The strange thing is that I did not at first notice how Sai Baba's 'wisdom' was familiar to me through all those sources - nor that many of his examples and analogies I had learned from Indians in my teenage years. Nor did I think about plagiarism when others´ ideas were attributed to Sai Baba by Hislop, Murphet, Sandweiss, Fanibunda, Kasturi, Ra. Ganapati etc. My interest was more in his movement and its aims, and I soon became rather overwhelmed not only by dreams and synchronicity involving him, but all by much in all the film and hagiographies. These focused overwhelmingly on his alleged miracles and his supposed divine nature being the avatar come to bring it all back as an infallible and soon to be conquering world spirituality. These claims I felt impelled to investigate - and accepted his advice that it must be from the right attitude of a spiritual seeker with positive attitudes and trust, not as a skeptic. A very attractive feature to many who came to the centre four of us started in Oslo, and I approved of it too, was the avoidance of involvement with money in the organization, and of doing service for its sake alone. There were also, of course, all the promises of expansion of consciousness or illumination (and even possible liberation from rebirth) as possible consequences of involvement.. which I observed to be the most powerful motivations in most of the Sai followers I met through two decades (plus another several years of meeting devotees before joining in myself). It took the MAJOR exposure of the murders and the sex abuses for me even to begin to use my former philosophical critical faculties to bear properly on the matter. (Once I was extremely critical of much of science, especially those I knew best - social sciences, and with much reason too - I wrote two books - one on the philosophy of science and one on psychology in an acutely critical - but also constructive - spirit).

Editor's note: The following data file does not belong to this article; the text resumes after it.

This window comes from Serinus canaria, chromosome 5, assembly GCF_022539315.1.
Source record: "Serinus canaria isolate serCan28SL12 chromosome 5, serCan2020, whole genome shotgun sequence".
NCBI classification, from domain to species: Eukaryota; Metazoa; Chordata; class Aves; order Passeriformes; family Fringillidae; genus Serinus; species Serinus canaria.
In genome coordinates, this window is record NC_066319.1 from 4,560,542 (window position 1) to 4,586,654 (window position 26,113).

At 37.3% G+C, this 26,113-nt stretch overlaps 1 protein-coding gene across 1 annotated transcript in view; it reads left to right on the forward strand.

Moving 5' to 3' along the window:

Having suspended my belief in Sathya Sai Baba after many years, and had finally begun to look at his acts and words really critically, the whole thing unravelled far beyond what I had expected it could. My many web pages are the result of that process. Yet it took some time before I got around to considering Sathya Sai Baba as a major plagiarist.